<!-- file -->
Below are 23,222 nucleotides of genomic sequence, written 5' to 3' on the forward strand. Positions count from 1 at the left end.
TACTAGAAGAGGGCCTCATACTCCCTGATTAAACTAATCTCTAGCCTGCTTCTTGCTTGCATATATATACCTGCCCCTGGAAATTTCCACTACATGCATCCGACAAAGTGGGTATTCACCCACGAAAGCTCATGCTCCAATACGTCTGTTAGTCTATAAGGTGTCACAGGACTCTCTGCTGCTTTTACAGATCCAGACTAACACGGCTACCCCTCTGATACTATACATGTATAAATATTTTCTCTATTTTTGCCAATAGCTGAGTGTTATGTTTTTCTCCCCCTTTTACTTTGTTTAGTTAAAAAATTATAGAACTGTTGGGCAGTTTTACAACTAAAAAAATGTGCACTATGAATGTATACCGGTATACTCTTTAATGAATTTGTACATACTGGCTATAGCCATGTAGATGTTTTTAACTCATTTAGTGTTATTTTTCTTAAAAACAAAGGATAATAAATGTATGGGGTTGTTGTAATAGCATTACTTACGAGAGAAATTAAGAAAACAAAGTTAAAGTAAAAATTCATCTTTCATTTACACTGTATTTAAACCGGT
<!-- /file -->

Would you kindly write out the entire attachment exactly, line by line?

Below are 23,222 nucleotides of genomic sequence, written 5' to 3' on the forward strand. Positions count from 1 at the left end.
TACTAGAAGAGGGCCTCATACTCCCTGATTAAACTAATCTCTAGCCTGCTTCTTGCTTGCATATATATACCTGCCCCTGGAAATTTCCACTACATGCATCCGACAAAGTGGGTATTCACCCACGAAAGCTCATGCTCCAATACGTCTGTTAGTCTATAAGGTGTCACAGGACTCTCTGCTGCTTTTACAGATCCAGACTAACACGGCTACCCCTCTGATACTATACATGTATAAATATTTTCTCTATTTTTGCCAATAGCTGAGTGTTATGTTTTTCTCCCCCTTTTACTTTGTTTAGTTAAAAAATTATAGAACTGTTGGGCAGTTTTACAACTAAAAAAATGTGCACTATGAATGTATACCGGTATACTCTTTAATGAATTTGTACATACTGGCTATAGCCATGTAGATGTTTTTAACTCATTTAGTGTTATTTTTCTTAAAAACAAAGGATAATAAATGTATGGGGTTGTTGTAATAGCATTACTTACGAGAGAAATTAAGAAAACAAAGTTAAAGTAAAAATTCATCTTTCATTTACACTGTATTTAAACCGGT